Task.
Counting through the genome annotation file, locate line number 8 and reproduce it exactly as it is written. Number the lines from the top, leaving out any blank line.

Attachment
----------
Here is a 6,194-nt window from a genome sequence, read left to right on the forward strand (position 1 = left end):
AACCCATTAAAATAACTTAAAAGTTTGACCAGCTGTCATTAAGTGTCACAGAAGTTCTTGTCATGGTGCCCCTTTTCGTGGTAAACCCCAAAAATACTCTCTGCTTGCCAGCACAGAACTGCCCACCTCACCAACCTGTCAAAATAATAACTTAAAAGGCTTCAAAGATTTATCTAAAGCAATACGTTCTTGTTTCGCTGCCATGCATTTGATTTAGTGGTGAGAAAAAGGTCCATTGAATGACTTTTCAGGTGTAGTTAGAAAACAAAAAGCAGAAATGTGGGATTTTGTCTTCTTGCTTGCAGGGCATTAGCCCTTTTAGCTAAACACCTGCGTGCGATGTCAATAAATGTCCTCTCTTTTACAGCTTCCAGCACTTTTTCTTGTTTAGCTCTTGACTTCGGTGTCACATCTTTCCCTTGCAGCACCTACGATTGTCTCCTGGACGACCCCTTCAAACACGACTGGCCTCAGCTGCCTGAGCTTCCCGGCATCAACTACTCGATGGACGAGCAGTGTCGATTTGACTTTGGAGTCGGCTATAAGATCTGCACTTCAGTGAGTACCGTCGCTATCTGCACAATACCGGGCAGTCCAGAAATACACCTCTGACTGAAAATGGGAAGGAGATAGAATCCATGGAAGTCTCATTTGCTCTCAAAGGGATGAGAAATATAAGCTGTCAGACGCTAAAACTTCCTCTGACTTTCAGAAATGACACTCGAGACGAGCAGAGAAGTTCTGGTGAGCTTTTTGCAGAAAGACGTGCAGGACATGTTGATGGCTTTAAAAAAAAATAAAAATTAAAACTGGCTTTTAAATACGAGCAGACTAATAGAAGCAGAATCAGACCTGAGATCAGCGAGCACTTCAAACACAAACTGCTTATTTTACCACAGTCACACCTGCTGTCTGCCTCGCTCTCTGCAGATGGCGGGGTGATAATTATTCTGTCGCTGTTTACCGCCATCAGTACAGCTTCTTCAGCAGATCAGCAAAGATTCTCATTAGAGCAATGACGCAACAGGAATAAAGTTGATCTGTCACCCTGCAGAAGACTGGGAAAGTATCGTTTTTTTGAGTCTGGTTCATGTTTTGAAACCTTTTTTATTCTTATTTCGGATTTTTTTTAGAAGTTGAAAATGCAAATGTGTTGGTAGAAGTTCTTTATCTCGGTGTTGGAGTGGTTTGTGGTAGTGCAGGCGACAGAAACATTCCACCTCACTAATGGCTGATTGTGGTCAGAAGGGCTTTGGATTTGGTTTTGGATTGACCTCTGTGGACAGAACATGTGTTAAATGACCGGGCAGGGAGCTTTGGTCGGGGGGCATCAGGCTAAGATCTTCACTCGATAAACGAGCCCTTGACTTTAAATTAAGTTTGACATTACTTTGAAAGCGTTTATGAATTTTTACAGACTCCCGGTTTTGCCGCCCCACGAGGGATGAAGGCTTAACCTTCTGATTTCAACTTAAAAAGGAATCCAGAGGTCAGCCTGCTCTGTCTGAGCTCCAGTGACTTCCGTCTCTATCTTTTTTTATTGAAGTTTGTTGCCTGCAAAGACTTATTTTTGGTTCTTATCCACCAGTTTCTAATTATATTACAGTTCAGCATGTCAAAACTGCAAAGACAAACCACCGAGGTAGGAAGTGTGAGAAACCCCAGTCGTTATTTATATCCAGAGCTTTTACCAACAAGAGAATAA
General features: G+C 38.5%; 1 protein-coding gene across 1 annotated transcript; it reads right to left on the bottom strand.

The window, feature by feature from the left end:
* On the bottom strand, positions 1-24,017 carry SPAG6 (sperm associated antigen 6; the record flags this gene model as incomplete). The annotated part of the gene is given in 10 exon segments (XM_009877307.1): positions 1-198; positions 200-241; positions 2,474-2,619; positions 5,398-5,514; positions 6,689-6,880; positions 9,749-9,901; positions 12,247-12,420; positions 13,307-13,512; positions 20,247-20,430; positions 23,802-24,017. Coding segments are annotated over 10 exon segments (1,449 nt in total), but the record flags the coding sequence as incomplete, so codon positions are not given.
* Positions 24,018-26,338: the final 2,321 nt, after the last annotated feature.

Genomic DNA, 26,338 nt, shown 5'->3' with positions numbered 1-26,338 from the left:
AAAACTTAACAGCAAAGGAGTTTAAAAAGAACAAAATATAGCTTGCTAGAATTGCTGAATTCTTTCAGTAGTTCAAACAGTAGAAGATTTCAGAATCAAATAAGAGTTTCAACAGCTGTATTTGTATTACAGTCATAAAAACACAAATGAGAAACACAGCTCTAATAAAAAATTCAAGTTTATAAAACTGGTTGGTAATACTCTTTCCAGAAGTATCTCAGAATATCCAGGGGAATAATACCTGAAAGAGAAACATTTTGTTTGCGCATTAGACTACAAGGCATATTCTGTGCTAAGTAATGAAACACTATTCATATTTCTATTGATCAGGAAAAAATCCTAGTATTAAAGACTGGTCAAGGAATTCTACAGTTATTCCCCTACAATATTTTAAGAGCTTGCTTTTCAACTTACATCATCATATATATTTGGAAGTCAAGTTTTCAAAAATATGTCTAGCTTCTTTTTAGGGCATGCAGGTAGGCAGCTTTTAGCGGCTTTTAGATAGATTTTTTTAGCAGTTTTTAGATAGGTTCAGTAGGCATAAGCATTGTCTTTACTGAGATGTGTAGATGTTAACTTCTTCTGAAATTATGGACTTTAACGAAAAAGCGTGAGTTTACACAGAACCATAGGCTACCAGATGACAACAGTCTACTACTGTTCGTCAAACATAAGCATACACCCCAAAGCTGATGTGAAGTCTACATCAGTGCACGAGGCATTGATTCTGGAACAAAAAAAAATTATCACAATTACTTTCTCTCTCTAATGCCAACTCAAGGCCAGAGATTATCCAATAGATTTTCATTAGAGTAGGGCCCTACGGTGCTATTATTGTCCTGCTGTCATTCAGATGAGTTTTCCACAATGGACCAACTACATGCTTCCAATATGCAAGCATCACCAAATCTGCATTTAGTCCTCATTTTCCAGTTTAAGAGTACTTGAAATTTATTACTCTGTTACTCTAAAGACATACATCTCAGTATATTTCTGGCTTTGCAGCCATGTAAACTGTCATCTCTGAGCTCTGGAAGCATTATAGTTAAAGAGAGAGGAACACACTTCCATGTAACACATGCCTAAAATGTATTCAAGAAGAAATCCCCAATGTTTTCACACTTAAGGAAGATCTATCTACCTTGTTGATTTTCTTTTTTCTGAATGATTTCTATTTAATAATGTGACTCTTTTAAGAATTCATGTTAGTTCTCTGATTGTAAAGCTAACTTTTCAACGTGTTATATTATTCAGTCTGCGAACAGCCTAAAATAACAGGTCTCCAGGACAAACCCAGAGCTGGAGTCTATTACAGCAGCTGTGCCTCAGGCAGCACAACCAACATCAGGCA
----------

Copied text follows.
AAAACTTAACAGCAAAGGAGTTTAAAAAGAACAAAATATAGCTTGCTAGAATTGCTGAATTCTTTCAGTAGTTCAAACAGTAGAAGATTTCAGAATCAAATAAGAGTTTCAACAGCTGTATTTGTATTACAGTCATAAAAACACAAATGAGAAACACAGCTCTAATAAAAAATTCAAGTTTATAAAACTGGTTGGTAATACTCTTTCCAGAAGTATCTCAGAATATCCAGGGGAATAATACCTGAAAGAGAAACATTTTGTTTGCGCATTAGACTACAAGGCATATTCTGTGCTAAGTAATGAAACACTATTCATATTTCTATTGATCAGGAAAAAATCCTAGTATTAAAGACTGGTCAAGGAATTCTACAGTTATTCCCCTACAATATTTTAAGAGCTTGCTTTTCAACTTACATCATCATATATATTTGGAAGTCAAGTTTTCAAAAATATGTCTAGCTTCTTTTTAGGGCATGCAGGTAGGCAGCTTTTAGCGGCTTTTAGATAGATTTTTTTAGCAGTTTTTAGATAGGTTCAGTAGGCATAAGCATTGTCTTTACTGAGATGTGTAGATGTTAACTTCTTCTGAAATTATGGACTTTAACGAAAAAGCGTGAGTTTACACAGAACCATAGGCTACCAGATGACAACAGTCTACTACTGTTCGTCAAACATAAGCATACACCCCAAAGCTGATGTGAAGTCTACATCAGTGCACGAGGCATTGATTCTGGAACAAAAAAAAATTATCACAATTACTTTCTCTCTCTAATGCCAACTCAAGGCCAGAGATTATCCAATAGATTTTCATTAGAGTAGGGCCCTACGGTGCTATTATTGTCCTGCTGTCATTCAGATGAGTTTTCCACAATGGACCAACTACATGCTTCCAATATGCAAGCATCACCAAATCTGCATTTAGTCCTCATTTTCCAGTTTAAGAGTACTTGAAATTTATTACTCTGTTACTCTAAAGACATACATCTCAGTATATTTCTGGCTTTGCAGCCATGTAAACTGTCATCTCTGAGCTCTGGAAGCATTATAGTTAAAGAGAGAGGAACACACTTCCATGTAACACATGCCTAAAATGTATTCAAGAAGAAATCCCCAATGTTTTCACACTTAAGGAAGATCTATCTACCTTGTTGATTTTCTTTTTTCTGAATGATTTCTATTTAATAATGTGACTCTTTTAAGAATTCATGTTAGTTCTCTGATTGTAAAGCTAACTTTTCAACGTGTTATATTATTCAGTCTGCGAACAGCCTAAAATAACAGGTCTCCAGGACAAACCCAGAGCTGGAGTCTATTACAGCAGCTGTGCCTCAGGCAGCACAACCAACATCAGGCA